Now that the dust has settled on the 2010 NFL draft, on the surface it appears the end result was more about acquiring depth than providing any major impact for this year’s Green Bay Packers.

The way the Packer secondary was dissected in games against Minnesota, Pittsburgh, and Arizona last season, Green Bay’s most urgent needs appeared to be on defense; specifically another pass rusher or cover corner. There was also a lot of pre-draft speculation that the Packers would try to move up and take one of a number of highly rated offensive tackles. But the way the draft unfolded, with seemingly more teams than usual moving around to target particular players, the Packers were able to stand pat and still land a premier offensive lineman, Iowa’s Bryan Bulaga who at one time was expected to go in the first 10 picks.

Personally, I was hoping that the Pack could add TCU linebacker Jerry Hughes to the fold. Hughes could have been a nice complement to right side linebacker Clay Matthews, preventing opposing teams from slanting their pass protection to his side as they did after Aaron Kampman was injured last year. After Green Bay selected Bulaga, Hughes went eight picks later to Indianapolis. I will be curious to see how Hughes fares with the Colts because they figure to use him in much the same capacity as the Packers might have.

It’s difficult to argue with the selection of Bulaga, though. His draft stock allegedly dropped because his hands and arms measured short of the ideal for a left tackle, but that hasn’t seemed to hinder current LT Chad Clifton or Miami’s Jake Long. While he won’t be expected to start with holdovers Clifton and Mark Tauscher still around, he was too good to pass up with the 23rd pick. Given that he came out of school early and battled a thyroid infection that sapped him of some of his strength last year, it probably would be beneficial for him to have a year to acclimate himself to the pro game. On the other hand, as offensive coordinator Joe Philbin pointed out, he’s just one injury away from being their starting left tackle. That’s no small factor considering Clifton’s history. And for the most part, the Packers have had pretty good luck with players coming out of Iowa. Philbin used to be the offensive line coach there and their blocking system is similar to what the Packers currently employ. Whatever one perceives to be the Packers biggest shortcoming, everyone in Packer Nation (up to and including GM Ted Thompson) knows that the number one priority for this franchise is to keep quarterback Aaron Rodgers healthy and happy. Without that, everything else becomes a moot point. No one wants to see Rodgers endure another 51 sack season. The pick of Bulaga should help insure that for years to come. If nothing else, the Packers are no longer one of the few NFL teams without a first round pick among their O-lineman.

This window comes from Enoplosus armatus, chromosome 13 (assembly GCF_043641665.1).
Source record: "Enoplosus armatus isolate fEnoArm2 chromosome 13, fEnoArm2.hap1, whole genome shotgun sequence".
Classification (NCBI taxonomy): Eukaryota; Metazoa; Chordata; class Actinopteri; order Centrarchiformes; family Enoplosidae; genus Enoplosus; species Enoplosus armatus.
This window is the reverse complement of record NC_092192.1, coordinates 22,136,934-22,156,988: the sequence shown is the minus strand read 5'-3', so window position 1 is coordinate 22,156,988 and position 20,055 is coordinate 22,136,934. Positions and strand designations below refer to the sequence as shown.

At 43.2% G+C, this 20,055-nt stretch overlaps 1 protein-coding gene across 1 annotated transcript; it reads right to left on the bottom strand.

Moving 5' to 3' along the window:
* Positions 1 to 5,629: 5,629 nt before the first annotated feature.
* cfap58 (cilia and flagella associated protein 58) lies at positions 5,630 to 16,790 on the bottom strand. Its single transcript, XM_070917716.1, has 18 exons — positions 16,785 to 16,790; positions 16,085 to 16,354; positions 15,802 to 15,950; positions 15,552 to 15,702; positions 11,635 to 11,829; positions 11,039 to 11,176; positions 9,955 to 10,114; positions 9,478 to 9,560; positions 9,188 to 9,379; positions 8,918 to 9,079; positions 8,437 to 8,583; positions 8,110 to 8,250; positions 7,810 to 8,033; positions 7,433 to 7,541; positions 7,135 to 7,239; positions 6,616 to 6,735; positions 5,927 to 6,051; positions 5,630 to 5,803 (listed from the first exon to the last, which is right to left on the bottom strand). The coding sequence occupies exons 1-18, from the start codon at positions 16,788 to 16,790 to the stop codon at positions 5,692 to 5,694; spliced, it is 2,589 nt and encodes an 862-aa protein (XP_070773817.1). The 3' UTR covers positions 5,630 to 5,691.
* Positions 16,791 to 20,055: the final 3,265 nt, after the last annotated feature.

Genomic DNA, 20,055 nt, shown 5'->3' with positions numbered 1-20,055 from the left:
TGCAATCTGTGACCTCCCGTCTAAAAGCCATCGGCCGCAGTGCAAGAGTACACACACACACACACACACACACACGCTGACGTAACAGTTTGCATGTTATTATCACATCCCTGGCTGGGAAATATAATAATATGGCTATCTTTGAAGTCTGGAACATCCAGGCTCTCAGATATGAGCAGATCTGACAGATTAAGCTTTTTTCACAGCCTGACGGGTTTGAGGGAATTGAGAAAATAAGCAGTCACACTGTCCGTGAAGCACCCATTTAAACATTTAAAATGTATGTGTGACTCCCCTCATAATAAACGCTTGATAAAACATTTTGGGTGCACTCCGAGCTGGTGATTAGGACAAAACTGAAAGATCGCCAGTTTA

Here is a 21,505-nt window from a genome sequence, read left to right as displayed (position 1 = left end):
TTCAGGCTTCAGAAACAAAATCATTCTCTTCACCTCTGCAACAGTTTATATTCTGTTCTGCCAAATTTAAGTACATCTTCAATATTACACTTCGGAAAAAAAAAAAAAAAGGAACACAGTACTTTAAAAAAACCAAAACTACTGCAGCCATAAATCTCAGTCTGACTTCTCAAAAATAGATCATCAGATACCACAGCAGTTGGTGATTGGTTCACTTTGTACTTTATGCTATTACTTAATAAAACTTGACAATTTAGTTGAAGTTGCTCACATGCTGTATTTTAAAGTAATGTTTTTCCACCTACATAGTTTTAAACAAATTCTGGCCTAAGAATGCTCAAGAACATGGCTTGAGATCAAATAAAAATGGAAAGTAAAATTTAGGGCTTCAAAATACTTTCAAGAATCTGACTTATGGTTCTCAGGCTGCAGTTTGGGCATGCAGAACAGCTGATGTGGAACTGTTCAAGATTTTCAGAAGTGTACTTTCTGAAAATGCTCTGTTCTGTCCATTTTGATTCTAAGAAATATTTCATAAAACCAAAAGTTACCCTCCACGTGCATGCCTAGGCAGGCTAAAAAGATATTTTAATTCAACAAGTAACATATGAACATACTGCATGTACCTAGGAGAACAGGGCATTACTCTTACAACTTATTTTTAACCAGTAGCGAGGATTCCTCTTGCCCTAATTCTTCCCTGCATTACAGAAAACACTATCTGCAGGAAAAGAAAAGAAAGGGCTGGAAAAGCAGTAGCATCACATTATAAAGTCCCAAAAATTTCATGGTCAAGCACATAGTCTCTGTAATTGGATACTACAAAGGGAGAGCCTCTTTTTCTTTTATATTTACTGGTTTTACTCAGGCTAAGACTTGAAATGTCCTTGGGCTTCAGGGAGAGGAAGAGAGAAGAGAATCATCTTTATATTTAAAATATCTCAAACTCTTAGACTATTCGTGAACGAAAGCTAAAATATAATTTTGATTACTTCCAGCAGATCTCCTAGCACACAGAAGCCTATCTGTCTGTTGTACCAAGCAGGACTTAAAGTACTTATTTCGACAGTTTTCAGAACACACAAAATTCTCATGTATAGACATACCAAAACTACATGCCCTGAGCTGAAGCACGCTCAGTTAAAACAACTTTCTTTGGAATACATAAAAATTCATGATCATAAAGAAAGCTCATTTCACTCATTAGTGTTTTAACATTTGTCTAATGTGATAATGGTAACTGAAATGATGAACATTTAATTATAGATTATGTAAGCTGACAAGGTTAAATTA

The down side of the Bulaga pick is that it made it more difficult for Thompson to find any immediate help on defense. Unfortunately, none of the remaining pass rushers was to his liking and he opted for Purdue defensive tackle Mike Neal in the second round. Reportedly, the knock on Neal is inconsistency but that should be negated somewhat with the way the Packers rotate their D-lineman. As an end in the 3-4 scheme, he should benefit from moving to the outside. At the very least, he should provide some protection with the uncertain futures of Johnny Jolly and Justin Harrell.

Actually, one intriguing prospect that was still on the board when the Packers took Neal was Notre Dame wideout Golden Tate. It’s not the craziest idea that the Packers will soon need a successor to the aging Donald Driver. But I can just imagine the uproar that would have ensued had Thompson expended yet another 2nd round pick on a wide receiver. Sort of like how I’d feel if I were a Bronco fan and learned that they used a Number 1 pick on quarterback Tim Tebow.

In the third round, Thompson for the second straight year traded up to nab Georgia Tech safety Morgan Burnett. Burnett has good size and speed for a safety and a nose for the ball with his 5 interceptions leading the Yellow Jackets last year. Of all the incoming rookies, Burnett might have the best chance of starting as incumbent Atari Bigby’s position looks to be the most vulnerable. The last time Thomspon took a safety in the third round was Aaron Rouse, who had a promising rookie season but never fully developed and was eventually released. Hopefully, Burnett will have more staying power.

I was disappointed that the Packers didn’t take a chance on Florida St. safety Myron Rolle. The Rhodes scholar was once projected as a 2nd or 3rd round talent but lasted until the 6th round when he was taken by the Tennessee Titans. Apparently teams questioned his committment to football but I would expect such an individual to be inherently intelligent, goal oriented and self motivated. When did those traits become liabilities?

The rest of the Packers draft yielded another offensive and defensive lineman, a tight end and a running back, leaving little help for a defense that still has some holes. I was hopeful that Wisconsin’s O’Brien Scholfield might yet be available to the Pack in the 5th round but he was scooped up by the Arizona Cardinals in the 4th. That means that Green Bay is counting on the availability of Johnny Jolly and Al Harris for this season; a proposition that is not without some risk. They also did nothing from a personnel standpoint to address their woeful special teams. So while this draft may have provided a few answers for Packers fans, it left a great deal more questions for training camp.